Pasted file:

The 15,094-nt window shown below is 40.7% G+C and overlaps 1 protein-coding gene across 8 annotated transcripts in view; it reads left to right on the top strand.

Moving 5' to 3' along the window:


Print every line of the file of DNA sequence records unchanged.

The 15,094-nt window shown below is 40.7% G+C and overlaps 1 protein-coding gene across 8 annotated transcripts in view; it reads left to right on the top strand.

Moving 5' to 3' along the window: